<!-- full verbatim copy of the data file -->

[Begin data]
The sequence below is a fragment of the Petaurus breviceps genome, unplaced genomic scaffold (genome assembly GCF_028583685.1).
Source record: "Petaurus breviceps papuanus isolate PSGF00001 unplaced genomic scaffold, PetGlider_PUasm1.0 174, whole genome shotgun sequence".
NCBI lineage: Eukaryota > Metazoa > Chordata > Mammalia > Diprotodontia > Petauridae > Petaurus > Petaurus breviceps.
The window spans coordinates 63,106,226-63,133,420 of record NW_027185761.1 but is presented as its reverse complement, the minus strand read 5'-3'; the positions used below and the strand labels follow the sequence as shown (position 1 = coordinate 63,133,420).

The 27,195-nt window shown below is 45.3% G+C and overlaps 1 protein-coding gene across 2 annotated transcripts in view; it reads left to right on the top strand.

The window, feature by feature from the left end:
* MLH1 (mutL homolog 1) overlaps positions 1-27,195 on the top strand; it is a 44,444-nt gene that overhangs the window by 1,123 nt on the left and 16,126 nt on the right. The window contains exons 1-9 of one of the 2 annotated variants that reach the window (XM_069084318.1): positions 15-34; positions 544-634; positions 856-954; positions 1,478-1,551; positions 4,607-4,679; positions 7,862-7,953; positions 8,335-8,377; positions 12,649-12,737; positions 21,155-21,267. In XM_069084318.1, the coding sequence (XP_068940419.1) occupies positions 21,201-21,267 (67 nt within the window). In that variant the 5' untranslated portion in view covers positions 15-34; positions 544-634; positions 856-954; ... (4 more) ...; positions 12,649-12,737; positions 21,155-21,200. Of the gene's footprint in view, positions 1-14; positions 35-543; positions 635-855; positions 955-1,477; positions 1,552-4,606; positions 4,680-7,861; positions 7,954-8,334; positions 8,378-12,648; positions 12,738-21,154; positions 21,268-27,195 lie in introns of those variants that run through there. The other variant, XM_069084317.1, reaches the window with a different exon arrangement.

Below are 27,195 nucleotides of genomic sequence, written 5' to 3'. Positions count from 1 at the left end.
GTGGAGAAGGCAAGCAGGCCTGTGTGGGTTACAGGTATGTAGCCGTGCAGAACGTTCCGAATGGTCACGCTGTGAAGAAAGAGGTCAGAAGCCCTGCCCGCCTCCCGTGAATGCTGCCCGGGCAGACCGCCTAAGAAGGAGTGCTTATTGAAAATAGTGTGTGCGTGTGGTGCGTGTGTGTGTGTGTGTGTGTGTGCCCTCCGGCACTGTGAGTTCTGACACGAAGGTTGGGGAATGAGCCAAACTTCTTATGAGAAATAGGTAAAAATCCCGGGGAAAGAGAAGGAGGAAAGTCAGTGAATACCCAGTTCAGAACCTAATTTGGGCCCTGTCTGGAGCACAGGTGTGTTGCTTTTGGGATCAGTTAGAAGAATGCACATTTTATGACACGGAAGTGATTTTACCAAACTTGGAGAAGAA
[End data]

The sequence below is a fragment of the Petaurus breviceps genome, unplaced genomic scaffold (genome assembly GCF_028583685.1).
Source record: "Petaurus breviceps papuanus isolate PSGF00001 unplaced genomic scaffold, PetGlider_PUasm1.0 174, whole genome shotgun sequence".
NCBI lineage: Eukaryota > Metazoa > Chordata > Mammalia > Diprotodontia > Petauridae > Petaurus > Petaurus breviceps.
The window spans coordinates 63,106,226-63,133,420 of record NW_027185761.1 but is presented as its reverse complement, the minus strand read 5'-3'; the positions used below and the strand labels follow the sequence as shown (position 1 = coordinate 63,133,420).

The 27,195-nt window shown below is 45.3% G+C and overlaps 1 protein-coding gene across 2 annotated transcripts in view; it reads left to right on the top strand.

The window, feature by feature from the left end:
* MLH1 (mutL homolog 1) overlaps positions 1-27,195 on the top strand; it is a 44,444-nt gene that overhangs the window by 1,123 nt on the left and 16,126 nt on the right. The window contains exons 1-9 of one of the 2 annotated variants that reach the window (XM_069084318.1): positions 15-34; positions 544-634; positions 856-954; positions 1,478-1,551; positions 4,607-4,679; positions 7,862-7,953; positions 8,335-8,377; positions 12,649-12,737; positions 21,155-21,267. In XM_069084318.1, the coding sequence (XP_068940419.1) occupies positions 21,201-21,267 (67 nt within the window). In that variant the 5' untranslated portion in view covers positions 15-34; positions 544-634; positions 856-954; ... (4 more) ...; positions 12,649-12,737; positions 21,155-21,200. Of the gene's footprint in view, positions 1-14; positions 35-543; positions 635-855; positions 955-1,477; positions 1,552-4,606; positions 4,680-7,861; positions 7,954-8,334; positions 8,378-12,648; positions 12,738-21,154; positions 21,268-27,195 lie in introns of those variants that run through there. The other variant, XM_069084317.1, reaches the window with a different exon arrangement.

Below are 27,195 nucleotides of genomic sequence, written 5' to 3'. Positions count from 1 at the left end.
GTGGAGAAGGCAAGCAGGCCTGTGTGGGTTACAGGTATGTAGCCGTGCAGAACGTTCCGAATGGTCACGCTGTGAAGAAAGAGGTCAGAAGCCCTGCCCGCCTCCCGTGAATGCTGCCCGGGCAGACCGCCTAAGAAGGAGTGCTTATTGAAAATAGTGTGTGCGTGTGGTGCGTGTGTGTGTGTGTGTGTGTGTGCCCTCCGGCACTGTGAGTTCTGACACGAAGGTTGGGGAATGAGCCAAACTTCTTATGAGAAATAGGTAAAAATCCCGGGGAAAGAGAAGGAGGAAAGTCAGTGAATACCCAGTTCAGAACCTAATTTGGGCCCTGTCTGGAGCACAGGTGTGTTGCTTTTGGGATCAGTTAGAAGAATGCACATTTTATGACACGGAAGTGATTTTACCAAACTTGGAGAAGAA